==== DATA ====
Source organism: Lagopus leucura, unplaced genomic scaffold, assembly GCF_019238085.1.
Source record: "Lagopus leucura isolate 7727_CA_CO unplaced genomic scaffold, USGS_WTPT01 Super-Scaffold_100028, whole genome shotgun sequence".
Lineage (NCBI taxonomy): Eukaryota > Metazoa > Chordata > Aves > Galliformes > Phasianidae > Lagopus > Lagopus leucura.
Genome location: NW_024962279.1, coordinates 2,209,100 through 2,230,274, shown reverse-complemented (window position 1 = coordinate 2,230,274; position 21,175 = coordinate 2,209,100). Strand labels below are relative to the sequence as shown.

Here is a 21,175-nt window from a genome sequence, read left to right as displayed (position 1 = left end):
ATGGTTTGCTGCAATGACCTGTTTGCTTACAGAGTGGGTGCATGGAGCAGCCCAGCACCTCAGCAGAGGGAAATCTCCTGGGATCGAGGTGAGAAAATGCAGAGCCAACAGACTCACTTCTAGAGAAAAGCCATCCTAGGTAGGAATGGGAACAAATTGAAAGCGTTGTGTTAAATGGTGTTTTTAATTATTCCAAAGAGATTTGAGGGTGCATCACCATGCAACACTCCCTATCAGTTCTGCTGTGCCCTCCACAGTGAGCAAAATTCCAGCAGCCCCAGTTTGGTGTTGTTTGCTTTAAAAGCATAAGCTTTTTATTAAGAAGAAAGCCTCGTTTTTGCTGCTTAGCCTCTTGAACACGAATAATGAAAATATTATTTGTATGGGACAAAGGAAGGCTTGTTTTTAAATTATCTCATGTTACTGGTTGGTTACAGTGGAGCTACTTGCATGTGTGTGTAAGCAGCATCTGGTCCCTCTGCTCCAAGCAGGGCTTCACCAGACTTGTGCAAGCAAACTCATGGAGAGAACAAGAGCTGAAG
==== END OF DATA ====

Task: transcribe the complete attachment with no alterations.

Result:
Source organism: Lagopus leucura, unplaced genomic scaffold, assembly GCF_019238085.1.
Source record: "Lagopus leucura isolate 7727_CA_CO unplaced genomic scaffold, USGS_WTPT01 Super-Scaffold_100028, whole genome shotgun sequence".
Lineage (NCBI taxonomy): Eukaryota > Metazoa > Chordata > Aves > Galliformes > Phasianidae > Lagopus > Lagopus leucura.
Genome location: NW_024962279.1, coordinates 2,209,100 through 2,230,274, shown reverse-complemented (window position 1 = coordinate 2,230,274; position 21,175 = coordinate 2,209,100). Strand labels below are relative to the sequence as shown.

Here is a 21,175-nt window from a genome sequence, read left to right as displayed (position 1 = left end):
ATGGTTTGCTGCAATGACCTGTTTGCTTACAGAGTGGGTGCATGGAGCAGCCCAGCACCTCAGCAGAGGGAAATCTCCTGGGATCGAGGTGAGAAAATGCAGAGCCAACAGACTCACTTCTAGAGAAAAGCCATCCTAGGTAGGAATGGGAACAAATTGAAAGCGTTGTGTTAAATGGTGTTTTTAATTATTCCAAAGAGATTTGAGGGTGCATCACCATGCAACACTCCCTATCAGTTCTGCTGTGCCCTCCACAGTGAGCAAAATTCCAGCAGCCCCAGTTTGGTGTTGTTTGCTTTAAAAGCATAAGCTTTTTATTAAGAAGAAAGCCTCGTTTTTGCTGCTTAGCCTCTTGAACACGAATAATGAAAATATTATTTGTATGGGACAAAGGAAGGCTTGTTTTTAAATTATCTCATGTTACTGGTTGGTTACAGTGGAGCTACTTGCATGTGTGTGTAAGCAGCATCTGGTCCCTCTGCTCCAAGCAGGGCTTCACCAGACTTGTGCAAGCAAACTCATGGAGAGAACAAGAGCTGAAG